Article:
Don’t Take ZPICs’ Extrapolation Calculations at Face Value — Can Their Results Be Readily Reproduced? Don’t Fail to Address These and Other Deficiencies in the Contractor’s Actions
(July 14, 2010): Imagine a ZPIC or PSC hands you a claims analysis rife with alleged errors, an indecipherable list of statistical formulas, and an extrapolated recovery demand that will cripple your practice or clinic. What steps should you take to analyze their work? Based on our experience, providers can and should carefully assess the contractor’s actions, use of formulas and application of the RAT-STAT program when selecting a statistical sample and extrapolating the alleged damages based on the sample pulled. Over the years, we have challenged the extrapolation of damages conducted by Medicare contractors around the country, covering tens of thousands of claims. Regardless of whether you are providing Partial Hospitalization, Evaluation and Management, Home Health, Physical Therapy, Surgical or other services, it is imperative that you work with experienced legal counsel and statistical experts to analyze the statistical sampling and extrapolation steps taken by the contractor. Should you succeed in invalidating the extrapolation, the whole games changes. The question is – “How can you go about fighting an extrapolation calculation?”
One method is to show that the contractor’s auditor failed to identify a Statistically Valid Random Sample (SVRT). Among the first steps is you should take is to retain experienced legal counsel to review the Medicare contractor’s actions. Notably, there are a multitude of legal arguments which may be asserted (depending on the specific facts in your case). Our firm has worked with several outstanding statistical experts over the years, each of which has a proven track record of analyzing the contractor’s actions and identifying any flaws made by the ZPIC or PSC when extrapolating damages.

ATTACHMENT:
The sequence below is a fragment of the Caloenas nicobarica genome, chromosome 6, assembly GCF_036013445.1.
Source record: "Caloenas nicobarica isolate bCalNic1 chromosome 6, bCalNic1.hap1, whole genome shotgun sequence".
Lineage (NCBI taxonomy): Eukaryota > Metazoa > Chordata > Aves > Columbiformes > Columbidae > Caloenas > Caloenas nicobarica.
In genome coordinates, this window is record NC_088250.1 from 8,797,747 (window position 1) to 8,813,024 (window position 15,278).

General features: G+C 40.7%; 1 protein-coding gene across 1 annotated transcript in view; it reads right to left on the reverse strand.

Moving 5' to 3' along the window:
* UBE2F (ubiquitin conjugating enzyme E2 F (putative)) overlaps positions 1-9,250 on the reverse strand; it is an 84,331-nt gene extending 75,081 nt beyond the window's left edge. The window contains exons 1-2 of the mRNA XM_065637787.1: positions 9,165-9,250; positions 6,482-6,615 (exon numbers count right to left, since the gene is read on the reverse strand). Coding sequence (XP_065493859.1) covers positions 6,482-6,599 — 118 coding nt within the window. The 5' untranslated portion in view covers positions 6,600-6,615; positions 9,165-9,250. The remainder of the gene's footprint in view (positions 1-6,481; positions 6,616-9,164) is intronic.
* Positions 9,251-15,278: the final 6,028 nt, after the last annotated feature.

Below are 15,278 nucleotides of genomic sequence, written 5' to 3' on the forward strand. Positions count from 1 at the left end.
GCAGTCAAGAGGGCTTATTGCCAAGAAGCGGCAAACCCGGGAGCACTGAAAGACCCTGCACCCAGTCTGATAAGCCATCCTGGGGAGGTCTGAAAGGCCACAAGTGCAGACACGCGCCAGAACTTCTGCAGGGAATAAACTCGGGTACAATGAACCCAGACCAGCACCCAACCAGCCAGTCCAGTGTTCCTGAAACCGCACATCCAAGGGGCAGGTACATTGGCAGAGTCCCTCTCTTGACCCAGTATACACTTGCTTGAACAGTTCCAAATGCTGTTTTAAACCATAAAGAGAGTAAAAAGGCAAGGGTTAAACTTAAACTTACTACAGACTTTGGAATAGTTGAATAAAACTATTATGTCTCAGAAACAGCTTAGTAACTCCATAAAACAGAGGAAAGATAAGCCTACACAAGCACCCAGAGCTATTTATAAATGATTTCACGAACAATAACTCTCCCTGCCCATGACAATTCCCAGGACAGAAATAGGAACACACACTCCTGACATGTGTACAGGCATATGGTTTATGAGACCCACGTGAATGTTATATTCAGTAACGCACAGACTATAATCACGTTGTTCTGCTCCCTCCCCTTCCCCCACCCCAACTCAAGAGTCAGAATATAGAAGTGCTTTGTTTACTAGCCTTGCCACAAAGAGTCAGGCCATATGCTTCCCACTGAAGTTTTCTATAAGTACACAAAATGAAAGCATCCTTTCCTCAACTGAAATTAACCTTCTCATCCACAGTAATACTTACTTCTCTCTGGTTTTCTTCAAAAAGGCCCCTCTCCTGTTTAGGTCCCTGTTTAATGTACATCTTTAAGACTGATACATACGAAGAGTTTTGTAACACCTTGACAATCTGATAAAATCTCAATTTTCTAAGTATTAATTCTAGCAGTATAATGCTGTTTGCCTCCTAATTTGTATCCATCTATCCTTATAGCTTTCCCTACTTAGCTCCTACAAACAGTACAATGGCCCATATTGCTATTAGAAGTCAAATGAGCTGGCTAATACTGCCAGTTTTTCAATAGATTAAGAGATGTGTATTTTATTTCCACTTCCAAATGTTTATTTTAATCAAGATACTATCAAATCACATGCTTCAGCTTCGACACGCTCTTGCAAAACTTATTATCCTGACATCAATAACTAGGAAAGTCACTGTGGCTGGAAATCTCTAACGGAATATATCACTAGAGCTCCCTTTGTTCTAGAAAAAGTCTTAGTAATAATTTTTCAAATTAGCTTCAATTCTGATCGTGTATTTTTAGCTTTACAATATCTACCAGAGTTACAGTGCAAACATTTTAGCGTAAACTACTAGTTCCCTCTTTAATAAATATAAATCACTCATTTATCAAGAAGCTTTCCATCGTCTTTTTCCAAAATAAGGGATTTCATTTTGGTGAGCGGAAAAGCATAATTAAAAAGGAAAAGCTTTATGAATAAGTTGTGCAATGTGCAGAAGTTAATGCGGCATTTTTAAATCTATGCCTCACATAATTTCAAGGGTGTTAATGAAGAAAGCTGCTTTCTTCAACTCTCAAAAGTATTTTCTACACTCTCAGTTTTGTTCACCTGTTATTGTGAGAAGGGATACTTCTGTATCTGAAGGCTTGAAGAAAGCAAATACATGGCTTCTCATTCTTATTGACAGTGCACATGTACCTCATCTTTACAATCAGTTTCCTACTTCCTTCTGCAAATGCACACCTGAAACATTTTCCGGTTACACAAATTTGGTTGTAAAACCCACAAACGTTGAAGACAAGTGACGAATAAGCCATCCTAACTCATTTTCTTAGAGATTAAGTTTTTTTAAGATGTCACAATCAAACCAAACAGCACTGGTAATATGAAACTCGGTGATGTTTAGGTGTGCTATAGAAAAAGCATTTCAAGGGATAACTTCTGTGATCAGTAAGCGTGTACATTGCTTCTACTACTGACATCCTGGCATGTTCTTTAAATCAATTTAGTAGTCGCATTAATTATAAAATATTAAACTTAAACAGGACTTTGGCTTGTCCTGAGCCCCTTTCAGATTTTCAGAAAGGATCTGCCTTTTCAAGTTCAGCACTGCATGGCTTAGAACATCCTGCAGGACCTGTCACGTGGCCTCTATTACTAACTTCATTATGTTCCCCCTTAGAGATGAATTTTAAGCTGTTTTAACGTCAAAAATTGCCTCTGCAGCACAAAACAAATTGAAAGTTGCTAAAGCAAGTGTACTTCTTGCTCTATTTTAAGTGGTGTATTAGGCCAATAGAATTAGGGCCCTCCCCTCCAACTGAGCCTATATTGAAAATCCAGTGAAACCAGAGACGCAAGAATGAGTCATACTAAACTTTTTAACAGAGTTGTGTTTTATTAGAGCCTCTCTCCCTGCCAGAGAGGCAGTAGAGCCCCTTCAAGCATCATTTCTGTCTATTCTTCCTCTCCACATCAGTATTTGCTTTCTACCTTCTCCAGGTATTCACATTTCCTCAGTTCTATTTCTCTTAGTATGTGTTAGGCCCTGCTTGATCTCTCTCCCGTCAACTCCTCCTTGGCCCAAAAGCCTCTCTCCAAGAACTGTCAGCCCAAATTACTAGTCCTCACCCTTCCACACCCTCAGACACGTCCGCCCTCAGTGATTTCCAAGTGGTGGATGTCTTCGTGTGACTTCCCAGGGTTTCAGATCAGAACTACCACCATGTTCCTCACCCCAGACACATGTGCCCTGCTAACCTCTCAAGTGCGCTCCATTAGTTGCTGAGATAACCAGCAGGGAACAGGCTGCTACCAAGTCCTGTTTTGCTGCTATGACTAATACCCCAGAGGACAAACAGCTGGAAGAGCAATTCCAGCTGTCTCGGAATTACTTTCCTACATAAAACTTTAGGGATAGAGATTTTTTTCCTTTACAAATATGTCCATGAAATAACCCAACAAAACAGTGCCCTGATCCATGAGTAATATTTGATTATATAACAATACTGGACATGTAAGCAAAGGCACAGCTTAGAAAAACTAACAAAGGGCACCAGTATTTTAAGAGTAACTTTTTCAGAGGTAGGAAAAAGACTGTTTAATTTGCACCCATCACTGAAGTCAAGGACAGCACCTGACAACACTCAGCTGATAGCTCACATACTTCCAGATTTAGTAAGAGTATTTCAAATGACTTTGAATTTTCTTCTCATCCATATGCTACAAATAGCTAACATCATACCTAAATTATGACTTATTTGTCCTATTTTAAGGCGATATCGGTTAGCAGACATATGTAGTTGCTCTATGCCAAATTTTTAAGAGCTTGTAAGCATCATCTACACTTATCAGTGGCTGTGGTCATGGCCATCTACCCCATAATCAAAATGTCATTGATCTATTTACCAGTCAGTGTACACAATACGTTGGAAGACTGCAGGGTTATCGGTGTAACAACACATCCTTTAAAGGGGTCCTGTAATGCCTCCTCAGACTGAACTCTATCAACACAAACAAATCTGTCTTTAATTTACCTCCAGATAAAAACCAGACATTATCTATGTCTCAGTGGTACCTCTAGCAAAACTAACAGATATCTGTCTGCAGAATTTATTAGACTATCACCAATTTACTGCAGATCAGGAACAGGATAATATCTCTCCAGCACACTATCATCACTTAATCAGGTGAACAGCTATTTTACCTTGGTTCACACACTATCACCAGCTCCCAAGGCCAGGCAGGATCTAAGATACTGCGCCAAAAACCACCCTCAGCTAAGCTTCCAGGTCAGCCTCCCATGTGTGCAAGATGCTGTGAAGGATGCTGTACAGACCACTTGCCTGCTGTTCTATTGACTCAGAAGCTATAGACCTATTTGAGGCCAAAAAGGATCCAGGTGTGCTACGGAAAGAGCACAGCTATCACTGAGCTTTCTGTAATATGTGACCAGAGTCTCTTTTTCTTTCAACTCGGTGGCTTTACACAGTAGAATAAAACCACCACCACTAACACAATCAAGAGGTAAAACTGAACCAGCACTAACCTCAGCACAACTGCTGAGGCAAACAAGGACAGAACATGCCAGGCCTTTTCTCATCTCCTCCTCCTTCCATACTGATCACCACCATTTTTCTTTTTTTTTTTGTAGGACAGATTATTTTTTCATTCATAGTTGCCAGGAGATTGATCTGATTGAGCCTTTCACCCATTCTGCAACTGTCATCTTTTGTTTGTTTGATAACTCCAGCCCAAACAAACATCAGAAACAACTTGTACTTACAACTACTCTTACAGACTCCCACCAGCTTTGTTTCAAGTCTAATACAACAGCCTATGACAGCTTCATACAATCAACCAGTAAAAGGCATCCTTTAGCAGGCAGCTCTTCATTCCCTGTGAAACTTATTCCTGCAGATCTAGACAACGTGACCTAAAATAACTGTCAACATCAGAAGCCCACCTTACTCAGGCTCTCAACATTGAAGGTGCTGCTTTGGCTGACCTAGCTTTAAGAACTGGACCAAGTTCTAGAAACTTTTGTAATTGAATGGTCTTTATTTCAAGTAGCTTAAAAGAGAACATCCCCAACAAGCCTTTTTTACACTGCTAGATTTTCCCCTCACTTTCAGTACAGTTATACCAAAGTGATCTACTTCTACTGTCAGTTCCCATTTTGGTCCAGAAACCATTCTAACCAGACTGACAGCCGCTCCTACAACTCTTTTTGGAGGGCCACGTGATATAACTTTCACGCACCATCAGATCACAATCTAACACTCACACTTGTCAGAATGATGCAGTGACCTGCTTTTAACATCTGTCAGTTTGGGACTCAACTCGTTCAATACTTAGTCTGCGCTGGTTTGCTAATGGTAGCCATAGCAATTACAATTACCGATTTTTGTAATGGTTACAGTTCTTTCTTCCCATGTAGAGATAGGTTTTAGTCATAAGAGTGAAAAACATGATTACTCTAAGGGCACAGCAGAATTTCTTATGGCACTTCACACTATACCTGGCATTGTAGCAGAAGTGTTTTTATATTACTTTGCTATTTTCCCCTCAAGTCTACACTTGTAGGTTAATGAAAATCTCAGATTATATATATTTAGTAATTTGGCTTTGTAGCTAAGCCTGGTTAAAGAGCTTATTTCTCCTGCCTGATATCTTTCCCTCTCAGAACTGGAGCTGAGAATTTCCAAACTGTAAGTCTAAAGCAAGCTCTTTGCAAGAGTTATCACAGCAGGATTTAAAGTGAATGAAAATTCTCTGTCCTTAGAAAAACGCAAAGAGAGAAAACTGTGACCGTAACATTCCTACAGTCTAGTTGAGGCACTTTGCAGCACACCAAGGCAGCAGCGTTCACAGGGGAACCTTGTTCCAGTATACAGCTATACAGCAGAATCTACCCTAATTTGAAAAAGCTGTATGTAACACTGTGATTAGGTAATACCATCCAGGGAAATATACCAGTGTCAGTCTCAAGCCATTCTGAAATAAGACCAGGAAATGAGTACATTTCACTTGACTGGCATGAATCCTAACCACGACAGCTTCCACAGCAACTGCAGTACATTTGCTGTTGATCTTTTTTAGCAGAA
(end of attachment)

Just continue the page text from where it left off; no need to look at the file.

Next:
Notably, Section 220.127.116.11 of CMS’ Medicare Program Integrity Manual establishes that the contractor is obligated to fully document the statistical methods an auditor employs:
“The PSC or ZPIC BI [Benefit Integrity] unit or the contractor MR [Medical Review] unit shall identify the source of the random numbers used to select the individual sampling units. The PSC or ZPIC BI unit or the contractor MR unit shall also document the program and its algorithm or table that is used; this documentation becomes part of the record of the sampling and must be available for review.” (emphasis added)
“The PSC or ZPIC BI units or the contractor MR units shall document all steps taken in the random selection process exactly as done to ensure that the necessary information is available for anyone attempting to replicate the sample selection.” (emphasis added)
ZPIC and PSC statisticians must be able show their work to the extent that a reviewer can attempt to “replicate” their actions and determine whether or not the steps taken were consistent with accepted principles and practices of statistical sampling. The failure of a ZPIC or PSC statistician to fully and properly document his actions may serve as the basis for seeking to invalidate the extrapolation. The calculation of a valid statistical sample and the extrapolation of damages by ZPIC and PSC statistician is a highly complex process. After handling many extrapolated damages cases, we have found that few ZPIC or PSC statisticians fully meet their obligations to document the steps taken and / or conduct the process in a proper fashion, consistent with accepted statistical sampling procedures. Should your practice or clinic find that it is facing an extrapolated Medicare audit, it is strongly recommended that you engage qualified, experienced counsel to represent you in the process. Your legal counsel can then engage a qualified statistician to assess the contractor’s actions.
Should you have any questions regarding these issues, don’t hesitate to contact us. For a complementary consultation, you may call Robert W. Liles or one of our other attorneys at 1 (800) 475-1906.